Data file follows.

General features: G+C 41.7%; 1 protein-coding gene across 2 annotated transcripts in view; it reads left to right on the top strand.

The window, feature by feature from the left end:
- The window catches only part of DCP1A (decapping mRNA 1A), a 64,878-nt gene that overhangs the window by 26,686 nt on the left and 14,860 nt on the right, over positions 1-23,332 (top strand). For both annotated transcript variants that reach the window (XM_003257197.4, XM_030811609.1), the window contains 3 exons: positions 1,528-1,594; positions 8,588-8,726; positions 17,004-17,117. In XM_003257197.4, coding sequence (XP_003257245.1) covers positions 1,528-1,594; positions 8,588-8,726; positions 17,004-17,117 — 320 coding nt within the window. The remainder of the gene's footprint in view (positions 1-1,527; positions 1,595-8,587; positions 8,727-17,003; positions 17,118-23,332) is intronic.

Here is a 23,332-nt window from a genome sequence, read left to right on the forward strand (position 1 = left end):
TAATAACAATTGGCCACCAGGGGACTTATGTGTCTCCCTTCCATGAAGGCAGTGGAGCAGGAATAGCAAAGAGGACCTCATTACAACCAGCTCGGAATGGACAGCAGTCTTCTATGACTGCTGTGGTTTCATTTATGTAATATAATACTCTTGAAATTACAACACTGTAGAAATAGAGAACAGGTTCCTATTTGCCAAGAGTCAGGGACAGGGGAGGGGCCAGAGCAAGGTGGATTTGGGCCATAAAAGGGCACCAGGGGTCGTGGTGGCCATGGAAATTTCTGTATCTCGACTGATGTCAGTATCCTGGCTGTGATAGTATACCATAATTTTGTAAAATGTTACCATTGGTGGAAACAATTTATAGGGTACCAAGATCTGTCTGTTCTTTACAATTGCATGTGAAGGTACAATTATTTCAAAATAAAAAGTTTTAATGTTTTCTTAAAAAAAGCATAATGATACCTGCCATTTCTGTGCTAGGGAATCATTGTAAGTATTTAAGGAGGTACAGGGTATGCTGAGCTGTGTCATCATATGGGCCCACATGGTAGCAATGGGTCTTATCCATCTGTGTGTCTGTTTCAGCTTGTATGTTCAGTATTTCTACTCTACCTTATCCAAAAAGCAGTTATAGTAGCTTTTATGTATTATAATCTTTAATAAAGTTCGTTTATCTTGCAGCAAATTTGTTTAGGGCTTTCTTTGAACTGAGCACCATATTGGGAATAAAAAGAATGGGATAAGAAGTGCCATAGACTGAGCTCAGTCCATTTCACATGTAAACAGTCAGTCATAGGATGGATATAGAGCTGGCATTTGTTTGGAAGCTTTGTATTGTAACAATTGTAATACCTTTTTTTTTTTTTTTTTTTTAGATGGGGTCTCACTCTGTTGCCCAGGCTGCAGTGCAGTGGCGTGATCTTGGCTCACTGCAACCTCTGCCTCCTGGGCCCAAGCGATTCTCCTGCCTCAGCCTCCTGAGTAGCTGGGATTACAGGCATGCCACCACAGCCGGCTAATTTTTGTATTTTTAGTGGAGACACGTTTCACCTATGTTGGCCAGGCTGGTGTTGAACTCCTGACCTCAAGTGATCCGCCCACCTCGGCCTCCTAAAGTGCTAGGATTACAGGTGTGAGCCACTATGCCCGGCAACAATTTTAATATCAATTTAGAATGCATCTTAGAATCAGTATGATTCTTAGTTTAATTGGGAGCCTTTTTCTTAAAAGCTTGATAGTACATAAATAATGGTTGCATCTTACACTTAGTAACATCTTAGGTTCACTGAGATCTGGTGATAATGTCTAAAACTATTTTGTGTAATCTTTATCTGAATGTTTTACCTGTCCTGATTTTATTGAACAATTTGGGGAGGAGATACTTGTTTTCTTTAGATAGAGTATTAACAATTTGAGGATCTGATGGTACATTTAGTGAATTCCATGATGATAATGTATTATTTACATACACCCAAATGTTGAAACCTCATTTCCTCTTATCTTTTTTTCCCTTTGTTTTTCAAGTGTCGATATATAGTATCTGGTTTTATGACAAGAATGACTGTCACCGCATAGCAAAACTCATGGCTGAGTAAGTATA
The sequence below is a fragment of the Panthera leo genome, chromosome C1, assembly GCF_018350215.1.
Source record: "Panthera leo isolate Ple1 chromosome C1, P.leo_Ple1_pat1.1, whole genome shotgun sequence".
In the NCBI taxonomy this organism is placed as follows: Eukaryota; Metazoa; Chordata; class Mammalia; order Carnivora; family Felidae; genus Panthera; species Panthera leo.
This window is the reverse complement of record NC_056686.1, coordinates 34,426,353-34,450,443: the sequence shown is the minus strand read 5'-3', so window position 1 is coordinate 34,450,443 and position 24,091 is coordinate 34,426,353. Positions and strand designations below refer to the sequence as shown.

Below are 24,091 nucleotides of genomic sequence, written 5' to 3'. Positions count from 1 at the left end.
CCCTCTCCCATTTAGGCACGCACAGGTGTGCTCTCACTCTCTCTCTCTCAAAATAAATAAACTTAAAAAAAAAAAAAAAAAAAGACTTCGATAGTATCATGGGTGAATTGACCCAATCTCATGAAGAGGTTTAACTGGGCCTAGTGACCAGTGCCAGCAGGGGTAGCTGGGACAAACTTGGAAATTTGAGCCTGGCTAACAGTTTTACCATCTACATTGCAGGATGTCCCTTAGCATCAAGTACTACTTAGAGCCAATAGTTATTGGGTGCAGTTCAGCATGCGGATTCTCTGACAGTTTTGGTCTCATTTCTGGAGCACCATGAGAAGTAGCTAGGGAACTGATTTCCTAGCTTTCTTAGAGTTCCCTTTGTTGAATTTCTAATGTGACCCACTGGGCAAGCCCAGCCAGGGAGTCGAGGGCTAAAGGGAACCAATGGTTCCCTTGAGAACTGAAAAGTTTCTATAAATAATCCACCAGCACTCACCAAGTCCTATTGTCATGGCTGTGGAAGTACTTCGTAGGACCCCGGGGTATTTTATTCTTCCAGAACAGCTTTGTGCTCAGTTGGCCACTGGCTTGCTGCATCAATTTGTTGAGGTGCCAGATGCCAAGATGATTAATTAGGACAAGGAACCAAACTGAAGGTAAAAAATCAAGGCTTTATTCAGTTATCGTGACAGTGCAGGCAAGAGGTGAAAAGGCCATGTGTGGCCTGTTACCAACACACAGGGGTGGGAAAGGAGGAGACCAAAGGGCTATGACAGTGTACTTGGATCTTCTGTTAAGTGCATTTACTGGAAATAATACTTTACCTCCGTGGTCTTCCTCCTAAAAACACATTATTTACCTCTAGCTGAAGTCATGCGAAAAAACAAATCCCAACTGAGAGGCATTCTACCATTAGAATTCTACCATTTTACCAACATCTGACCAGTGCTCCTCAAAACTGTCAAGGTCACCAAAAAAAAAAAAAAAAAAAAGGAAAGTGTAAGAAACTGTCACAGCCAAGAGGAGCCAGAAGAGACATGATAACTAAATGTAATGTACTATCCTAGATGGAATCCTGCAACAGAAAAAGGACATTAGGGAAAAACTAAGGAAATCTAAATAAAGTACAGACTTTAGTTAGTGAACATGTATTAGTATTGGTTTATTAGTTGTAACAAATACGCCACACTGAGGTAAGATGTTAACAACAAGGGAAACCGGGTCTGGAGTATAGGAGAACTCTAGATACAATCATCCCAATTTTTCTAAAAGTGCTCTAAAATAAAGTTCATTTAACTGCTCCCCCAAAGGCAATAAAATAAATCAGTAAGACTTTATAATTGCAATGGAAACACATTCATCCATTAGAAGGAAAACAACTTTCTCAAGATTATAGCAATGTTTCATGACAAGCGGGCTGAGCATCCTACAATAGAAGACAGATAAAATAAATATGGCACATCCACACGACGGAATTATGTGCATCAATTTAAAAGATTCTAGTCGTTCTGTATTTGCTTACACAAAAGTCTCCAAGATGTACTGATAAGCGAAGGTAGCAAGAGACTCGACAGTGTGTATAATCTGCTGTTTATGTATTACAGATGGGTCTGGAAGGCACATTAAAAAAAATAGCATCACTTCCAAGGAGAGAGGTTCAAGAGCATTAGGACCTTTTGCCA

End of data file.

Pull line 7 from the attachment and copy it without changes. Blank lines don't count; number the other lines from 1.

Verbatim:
Source record: "Panthera leo isolate Ple1 chromosome C1, P.leo_Ple1_pat1.1, whole genome shotgun sequence".